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We spent mainly a restful day aboard. We made one excursion in the dinghy to reach the island to our north – Umuna. A trail climbs up from the beach and shortly descends into a cave with brackish water at the bottom. We all took our face masks but only I got in. The water is inhabited by many shrimp which soon started picking at my skin with their tiny claws. I tried catching a few but all I ended up with was a tiny leg which a shrimp preferred to lose rather than be caught.

Ben and I responded to a call from Andy and Rianne from Zephyrus who were currently aboard Gangada (the French boat involved with our dinghy rescue). They’d just tipped some fuel from diesel cans they’d filled in French Polynesia into their tanks. Andy had subsequently noticed a distinct odour of gasoline from one of the jerry cans which is not what one wants to put in a diesel tank. They had samples of diesel and gas from Gangada as well as samples from their cans which they wanted some additional smell testing on.

Asking for a fully blind test Ben and I sniffed the four separate jars of fuel. The reference diesel was hard to spot and we pinned the petrol/gasoline. The two samples from Zephyrus smelled like a mix of the two but not the same. All four jerry cans had been filled from the same source. I suggested putting a match to the various samples as petrol should burn but diesel not. The reference samples from Gangada behaved as they should and one of the two samples from Zephyrus lit up. Andy was confident in his history and the only conclusion I could come up with was that the source from where they filled was contaminated with a mixture of gas and diesel and that they received a different blend as their cans were filled.

After some discussion we lent them a spare can of diesel from which they could feed their fuel lines. Along with sailing most of the way, that would get them to Neiafu where they could drain their tank, clean it out and replace it with clean diesel. What a pain for them.

In the evening we had a BBQ cooking up sausages and racks of pork which we later realized was lamb. Helen dropped a fork in the water. We have a weight bag with a line and float set up for these situations so this went in the water. The float sat about 5-10 feet below the surface so we should find it this morning and retrieve the fork.

The situation with our charger is looking to be a farce. Senior management in Lagoon and CatCo all seem to be aware of the situation but nothing seems to be happening. CatCo have deferred to an independant to manage the problem but promises have been made and not fulfilled. The gulf between the commitment Lagoon/Catco gave and the reality of the situation is about as big as it gets. I hate to dish these guys in public as I really need them on my side. But this really is pathetic.


My original plan to retrieve the dinghy was to wait until the tide has risen sufficiently to float it off the patch of sand/reef it was stranded on. John from Tyee called me to say he’d rounded up enough able bodied men from the boats around to lift it off the reef sooner. Realizing that most of the nearby boats were planning to leave and that if my plan A failed I would have no help I agreed. After all, if lifting it off turned out to be impossible then I always had my original plan to fall back on.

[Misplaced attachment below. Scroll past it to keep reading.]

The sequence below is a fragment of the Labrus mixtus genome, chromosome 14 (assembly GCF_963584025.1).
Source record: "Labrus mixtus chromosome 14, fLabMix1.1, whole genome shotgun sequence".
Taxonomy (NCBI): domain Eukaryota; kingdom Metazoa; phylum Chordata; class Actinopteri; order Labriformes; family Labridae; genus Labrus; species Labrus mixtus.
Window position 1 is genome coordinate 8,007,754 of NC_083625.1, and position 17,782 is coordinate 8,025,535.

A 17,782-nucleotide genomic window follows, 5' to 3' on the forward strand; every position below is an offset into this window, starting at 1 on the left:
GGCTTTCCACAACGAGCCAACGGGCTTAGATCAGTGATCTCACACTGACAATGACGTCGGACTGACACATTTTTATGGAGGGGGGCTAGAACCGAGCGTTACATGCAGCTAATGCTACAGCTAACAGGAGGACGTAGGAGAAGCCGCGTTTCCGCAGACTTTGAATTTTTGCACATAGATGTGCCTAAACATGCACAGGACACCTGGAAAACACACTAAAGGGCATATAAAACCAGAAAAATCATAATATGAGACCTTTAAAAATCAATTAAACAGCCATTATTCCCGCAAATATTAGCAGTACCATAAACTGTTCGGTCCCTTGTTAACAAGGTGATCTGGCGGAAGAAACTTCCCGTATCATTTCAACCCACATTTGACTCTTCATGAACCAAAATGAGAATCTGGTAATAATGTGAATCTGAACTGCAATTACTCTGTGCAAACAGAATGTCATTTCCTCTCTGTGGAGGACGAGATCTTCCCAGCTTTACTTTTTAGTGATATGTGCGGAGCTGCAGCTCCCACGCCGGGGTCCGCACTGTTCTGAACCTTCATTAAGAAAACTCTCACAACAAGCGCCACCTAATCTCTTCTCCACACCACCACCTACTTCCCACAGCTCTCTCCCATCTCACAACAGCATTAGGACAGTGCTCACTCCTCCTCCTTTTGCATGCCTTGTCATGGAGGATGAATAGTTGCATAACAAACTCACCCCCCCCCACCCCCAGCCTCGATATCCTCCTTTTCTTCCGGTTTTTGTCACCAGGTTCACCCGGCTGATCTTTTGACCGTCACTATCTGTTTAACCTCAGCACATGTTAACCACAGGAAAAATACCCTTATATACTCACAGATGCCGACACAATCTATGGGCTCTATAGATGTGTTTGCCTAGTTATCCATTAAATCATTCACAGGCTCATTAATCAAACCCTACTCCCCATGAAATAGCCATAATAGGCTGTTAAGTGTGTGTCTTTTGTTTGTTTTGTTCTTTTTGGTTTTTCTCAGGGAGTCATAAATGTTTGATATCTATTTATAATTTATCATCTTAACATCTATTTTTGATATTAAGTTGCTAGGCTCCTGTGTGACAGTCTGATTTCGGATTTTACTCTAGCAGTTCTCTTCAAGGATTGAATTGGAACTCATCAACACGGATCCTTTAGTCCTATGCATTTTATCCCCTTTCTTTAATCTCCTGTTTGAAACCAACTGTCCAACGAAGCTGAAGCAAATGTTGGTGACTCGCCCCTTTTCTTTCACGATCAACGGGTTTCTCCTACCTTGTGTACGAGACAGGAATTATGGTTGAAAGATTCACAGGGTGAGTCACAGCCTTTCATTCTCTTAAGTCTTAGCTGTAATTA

John arrived with Andy from Zephyrus and a father and son from a Gangada. With our Ben along we headed over to the other side of the bay – nearly 2 miles away. Getting onto the reef was a challenge but we made it although we had to leave John in his dinghy as there was nowhere to anchor. The dinghy was further away than we remember but nicely sitting on sand. The patch of the reef nearest the water was festooned with small urchins and plenty of pits and hollows which was a little forbidding.

With the outboard locked on (key on boat) and with anchor chain and safety chain aboard it was all pretty heavy. We were able to carry it though with three at the back and one at the front. Each position was tiring so we would rotate after each short walk. When we reached the treacherous part we would carefully plant our feet and shift it forward one or two feet at a time. Soon we had it in the water and afloat. The engine fired up cleanly – a big relief. We then had to retrieve our helpers from the reef which took a little coordination. We gave plenty of thanks to our helpers and returned our separate ways.

Later in the morning Ben and I went back ashore to Ben and Lisa’s island. I had left my camera ashore – Saturday was not my best day. We met Bill and Johanna there from Visions of Johanna. Bill is a doctor and was visiting Ben who had fallen out of a tree the night before. Hopefully he’ll be ok.

On the way back from the island Ben and I dropped of at Tyee to say thanks again. While there we were able to help them fix a laptop which would not start up so all of us ended up happy.

The afternoon we just relaxed. We really are pooped and tired from the last couple of weeks and needed the down time.

Sadly we have still not received any communication about the latest tracking number for our charger from CatCo. It has taken six weeks so far and we have yet to overcome the difficulties this end. I have reached the point where if they’ve not sent it already we need to figure something else out. Tremendously disappointing. With no other issues getting to NZ with 1/6 of our charging capability lost is not that big a deal. It’s hard to fathom how so little can be accomplished in six weeks.